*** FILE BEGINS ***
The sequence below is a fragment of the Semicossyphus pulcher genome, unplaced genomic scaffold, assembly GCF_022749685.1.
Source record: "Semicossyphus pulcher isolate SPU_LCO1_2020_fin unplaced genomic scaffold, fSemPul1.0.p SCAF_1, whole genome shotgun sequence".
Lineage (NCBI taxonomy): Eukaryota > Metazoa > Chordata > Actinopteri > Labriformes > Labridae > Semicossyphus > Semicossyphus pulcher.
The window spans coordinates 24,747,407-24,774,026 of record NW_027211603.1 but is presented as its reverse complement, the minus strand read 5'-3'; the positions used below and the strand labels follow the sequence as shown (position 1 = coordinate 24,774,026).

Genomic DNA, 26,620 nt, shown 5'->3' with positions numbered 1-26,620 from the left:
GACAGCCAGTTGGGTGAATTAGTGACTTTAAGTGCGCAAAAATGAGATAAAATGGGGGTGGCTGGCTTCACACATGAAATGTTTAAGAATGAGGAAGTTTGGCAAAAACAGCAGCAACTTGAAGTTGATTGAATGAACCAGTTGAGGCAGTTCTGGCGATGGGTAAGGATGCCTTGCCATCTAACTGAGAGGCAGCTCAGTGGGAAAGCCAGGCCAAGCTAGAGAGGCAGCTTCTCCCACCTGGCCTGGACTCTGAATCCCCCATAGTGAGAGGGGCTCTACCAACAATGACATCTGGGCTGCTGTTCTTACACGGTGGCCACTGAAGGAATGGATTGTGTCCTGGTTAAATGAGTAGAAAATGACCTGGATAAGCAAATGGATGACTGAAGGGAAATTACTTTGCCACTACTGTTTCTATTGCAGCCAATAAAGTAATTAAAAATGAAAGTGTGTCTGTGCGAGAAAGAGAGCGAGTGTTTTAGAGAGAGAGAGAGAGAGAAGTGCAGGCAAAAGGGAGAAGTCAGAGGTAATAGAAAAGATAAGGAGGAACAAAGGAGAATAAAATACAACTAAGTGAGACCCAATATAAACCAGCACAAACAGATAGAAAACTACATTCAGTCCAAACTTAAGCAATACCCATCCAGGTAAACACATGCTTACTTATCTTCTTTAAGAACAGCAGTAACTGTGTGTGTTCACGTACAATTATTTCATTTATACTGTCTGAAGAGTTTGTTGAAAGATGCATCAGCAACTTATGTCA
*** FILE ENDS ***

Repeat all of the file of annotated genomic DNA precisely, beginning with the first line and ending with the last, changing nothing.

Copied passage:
The sequence below is a fragment of the Semicossyphus pulcher genome, unplaced genomic scaffold, assembly GCF_022749685.1.
Source record: "Semicossyphus pulcher isolate SPU_LCO1_2020_fin unplaced genomic scaffold, fSemPul1.0.p SCAF_1, whole genome shotgun sequence".
Lineage (NCBI taxonomy): Eukaryota > Metazoa > Chordata > Actinopteri > Labriformes > Labridae > Semicossyphus > Semicossyphus pulcher.
The window spans coordinates 24,747,407-24,774,026 of record NW_027211603.1 but is presented as its reverse complement, the minus strand read 5'-3'; the positions used below and the strand labels follow the sequence as shown (position 1 = coordinate 24,774,026).

Genomic DNA, 26,620 nt, shown 5'->3' with positions numbered 1-26,620 from the left:
GACAGCCAGTTGGGTGAATTAGTGACTTTAAGTGCGCAAAAATGAGATAAAATGGGGGTGGCTGGCTTCACACATGAAATGTTTAAGAATGAGGAAGTTTGGCAAAAACAGCAGCAACTTGAAGTTGATTGAATGAACCAGTTGAGGCAGTTCTGGCGATGGGTAAGGATGCCTTGCCATCTAACTGAGAGGCAGCTCAGTGGGAAAGCCAGGCCAAGCTAGAGAGGCAGCTTCTCCCACCTGGCCTGGACTCTGAATCCCCCATAGTGAGAGGGGCTCTACCAACAATGACATCTGGGCTGCTGTTCTTACACGGTGGCCACTGAAGGAATGGATTGTGTCCTGGTTAAATGAGTAGAAAATGACCTGGATAAGCAAATGGATGACTGAAGGGAAATTACTTTGCCACTACTGTTTCTATTGCAGCCAATAAAGTAATTAAAAATGAAAGTGTGTCTGTGCGAGAAAGAGAGCGAGTGTTTTAGAGAGAGAGAGAGAGAGAAGTGCAGGCAAAAGGGAGAAGTCAGAGGTAATAGAAAAGATAAGGAGGAACAAAGGAGAATAAAATACAACTAAGTGAGACCCAATATAAACCAGCACAAACAGATAGAAAACTACATTCAGTCCAAACTTAAGCAATACCCATCCAGGTAAACACATGCTTACTTATCTTCTTTAAGAACAGCAGTAACTGTGTGTGTTCACGTACAATTATTTCATTTATACTGTCTGAAGAGTTTGTTGAAAGATGCATCAGCAACTTATGTCA